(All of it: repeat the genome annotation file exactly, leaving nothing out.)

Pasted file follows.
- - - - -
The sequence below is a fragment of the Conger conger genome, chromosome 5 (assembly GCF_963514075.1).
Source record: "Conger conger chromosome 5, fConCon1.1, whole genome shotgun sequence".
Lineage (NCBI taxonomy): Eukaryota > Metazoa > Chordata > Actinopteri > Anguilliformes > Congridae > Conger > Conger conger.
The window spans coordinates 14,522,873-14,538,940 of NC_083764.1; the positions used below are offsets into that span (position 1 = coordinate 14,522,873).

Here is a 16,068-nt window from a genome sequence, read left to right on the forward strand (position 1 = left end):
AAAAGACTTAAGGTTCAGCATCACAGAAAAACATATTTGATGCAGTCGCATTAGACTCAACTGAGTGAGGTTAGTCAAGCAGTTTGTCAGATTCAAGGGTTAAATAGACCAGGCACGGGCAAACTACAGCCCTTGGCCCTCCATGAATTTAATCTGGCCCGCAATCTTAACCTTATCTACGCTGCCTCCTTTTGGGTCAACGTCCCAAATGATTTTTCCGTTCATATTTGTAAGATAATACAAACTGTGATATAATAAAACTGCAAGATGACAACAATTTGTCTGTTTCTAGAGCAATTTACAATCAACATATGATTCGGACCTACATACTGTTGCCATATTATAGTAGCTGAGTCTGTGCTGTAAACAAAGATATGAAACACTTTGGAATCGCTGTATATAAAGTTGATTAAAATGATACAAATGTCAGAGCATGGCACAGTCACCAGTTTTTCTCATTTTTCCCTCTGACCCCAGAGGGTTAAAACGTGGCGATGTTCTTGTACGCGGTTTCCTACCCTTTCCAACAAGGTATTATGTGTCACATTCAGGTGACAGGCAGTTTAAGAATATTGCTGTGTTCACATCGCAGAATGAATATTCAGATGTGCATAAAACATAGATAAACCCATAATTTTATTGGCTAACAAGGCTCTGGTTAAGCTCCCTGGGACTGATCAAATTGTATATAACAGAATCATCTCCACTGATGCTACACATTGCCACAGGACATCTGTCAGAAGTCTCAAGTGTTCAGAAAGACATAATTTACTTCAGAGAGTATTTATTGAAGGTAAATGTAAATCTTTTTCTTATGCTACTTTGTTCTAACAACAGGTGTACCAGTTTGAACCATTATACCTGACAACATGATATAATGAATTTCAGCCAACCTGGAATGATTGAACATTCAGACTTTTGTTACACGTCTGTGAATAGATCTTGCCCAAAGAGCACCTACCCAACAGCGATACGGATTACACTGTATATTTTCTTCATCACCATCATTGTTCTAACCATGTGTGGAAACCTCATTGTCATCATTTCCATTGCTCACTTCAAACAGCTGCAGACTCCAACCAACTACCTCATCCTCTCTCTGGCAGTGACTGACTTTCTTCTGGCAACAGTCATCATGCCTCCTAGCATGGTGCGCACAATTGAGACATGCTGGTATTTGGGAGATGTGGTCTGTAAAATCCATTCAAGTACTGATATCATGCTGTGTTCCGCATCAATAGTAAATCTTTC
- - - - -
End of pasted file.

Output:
The sequence below is a fragment of the Conger conger genome, chromosome 5 (assembly GCF_963514075.1).
Source record: "Conger conger chromosome 5, fConCon1.1, whole genome shotgun sequence".
Lineage (NCBI taxonomy): Eukaryota > Metazoa > Chordata > Actinopteri > Anguilliformes > Congridae > Conger > Conger conger.
The window spans coordinates 14,522,873-14,538,940 of NC_083764.1; the positions used below are offsets into that span (position 1 = coordinate 14,522,873).

Here is a 16,068-nt window from a genome sequence, read left to right on the forward strand (position 1 = left end):
AAAAGACTTAAGGTTCAGCATCACAGAAAAACATATTTGATGCAGTCGCATTAGACTCAACTGAGTGAGGTTAGTCAAGCAGTTTGTCAGATTCAAGGGTTAAATAGACCAGGCACGGGCAAACTACAGCCCTTGGCCCTCCATGAATTTAATCTGGCCCGCAATCTTAACCTTATCTACGCTGCCTCCTTTTGGGTCAACGTCCCAAATGATTTTTCCGTTCATATTTGTAAGATAATACAAACTGTGATATAATAAAACTGCAAGATGACAACAATTTGTCTGTTTCTAGAGCAATTTACAATCAACATATGATTCGGACCTACATACTGTTGCCATATTATAGTAGCTGAGTCTGTGCTGTAAACAAAGATATGAAACACTTTGGAATCGCTGTATATAAAGTTGATTAAAATGATACAAATGTCAGAGCATGGCACAGTCACCAGTTTTTCTCATTTTTCCCTCTGACCCCAGAGGGTTAAAACGTGGCGATGTTCTTGTACGCGGTTTCCTACCCTTTCCAACAAGGTATTATGTGTCACATTCAGGTGACAGGCAGTTTAAGAATATTGCTGTGTTCACATCGCAGAATGAATATTCAGATGTGCATAAAACATAGATAAACCCATAATTTTATTGGCTAACAAGGCTCTGGTTAAGCTCCCTGGGACTGATCAAATTGTATATAACAGAATCATCTCCACTGATGCTACACATTGCCACAGGACATCTGTCAGAAGTCTCAAGTGTTCAGAAAGACATAATTTACTTCAGAGAGTATTTATTGAAGGTAAATGTAAATCTTTTTCTTATGCTACTTTGTTCTAACAACAGGTGTACCAGTTTGAACCATTATACCTGACAACATGATATAATGAATTTCAGCCAACCTGGAATGATTGAACATTCAGACTTTTGTTACACGTCTGTGAATAGATCTTGCCCAAAGAGCACCTACCCAACAGCGATACGGATTACACTGTATATTTTCTTCATCACCATCATTGTTCTAACCATGTGTGGAAACCTCATTGTCATCATTTCCATTGCTCACTTCAAACAGCTGCAGACTCCAACCAACTACCTCATCCTCTCTCTGGCAGTGACTGACTTTCTTCTGGCAACAGTCATCATGCCTCCTAGCATGGTGCGCACAATTGAGACATGCTGGTATTTGGGAGATGTGGTCTGTAAAATCCATTCAAGTACTGATATCATGCTGTGTTCCGCATCAATAGTAAATCTTTC